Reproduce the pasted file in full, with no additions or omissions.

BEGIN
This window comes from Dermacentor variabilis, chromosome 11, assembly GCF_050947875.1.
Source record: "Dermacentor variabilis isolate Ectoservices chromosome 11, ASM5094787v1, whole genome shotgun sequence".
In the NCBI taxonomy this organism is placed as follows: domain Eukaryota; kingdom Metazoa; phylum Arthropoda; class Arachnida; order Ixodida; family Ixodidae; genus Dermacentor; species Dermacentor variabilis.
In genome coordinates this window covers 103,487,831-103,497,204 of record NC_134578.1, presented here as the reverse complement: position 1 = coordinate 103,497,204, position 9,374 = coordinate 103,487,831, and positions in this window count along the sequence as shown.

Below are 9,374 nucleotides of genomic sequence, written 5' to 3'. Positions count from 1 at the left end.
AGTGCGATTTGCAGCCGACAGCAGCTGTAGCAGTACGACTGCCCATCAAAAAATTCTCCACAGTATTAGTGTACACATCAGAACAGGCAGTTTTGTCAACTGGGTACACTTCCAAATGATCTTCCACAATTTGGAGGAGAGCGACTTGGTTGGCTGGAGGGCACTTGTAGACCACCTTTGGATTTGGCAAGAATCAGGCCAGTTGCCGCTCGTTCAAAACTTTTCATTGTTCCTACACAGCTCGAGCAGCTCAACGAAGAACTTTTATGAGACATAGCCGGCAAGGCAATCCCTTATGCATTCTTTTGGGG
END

This window comes from Dermacentor variabilis, chromosome 11, assembly GCF_050947875.1.
Source record: "Dermacentor variabilis isolate Ectoservices chromosome 11, ASM5094787v1, whole genome shotgun sequence".
In the NCBI taxonomy this organism is placed as follows: domain Eukaryota; kingdom Metazoa; phylum Arthropoda; class Arachnida; order Ixodida; family Ixodidae; genus Dermacentor; species Dermacentor variabilis.
In genome coordinates this window covers 103,487,831-103,497,204 of record NC_134578.1, presented here as the reverse complement: position 1 = coordinate 103,497,204, position 9,374 = coordinate 103,487,831, and positions in this window count along the sequence as shown.

Below are 9,374 nucleotides of genomic sequence, written 5' to 3'. Positions count from 1 at the left end.
AGTGCGATTTGCAGCCGACAGCAGCTGTAGCAGTACGACTGCCCATCAAAAAATTCTCCACAGTATTAGTGTACACATCAGAACAGGCAGTTTTGTCAACTGGGTACACTTCCAAATGATCTTCCACAATTTGGAGGAGAGCGACTTGGTTGGCTGGAGGGCACTTGTAGACCACCTTTGGATTTGGCAAGAATCAGGCCAGTTGCCGCTCGTTCAAAACTTTTCATTGTTCCTACACAGCTCGAGCAGCTCAACGAAGAACTTTTATGAGACATAGCCGGCAAGGCAATCCCTTATGCATTCTTTTGGGG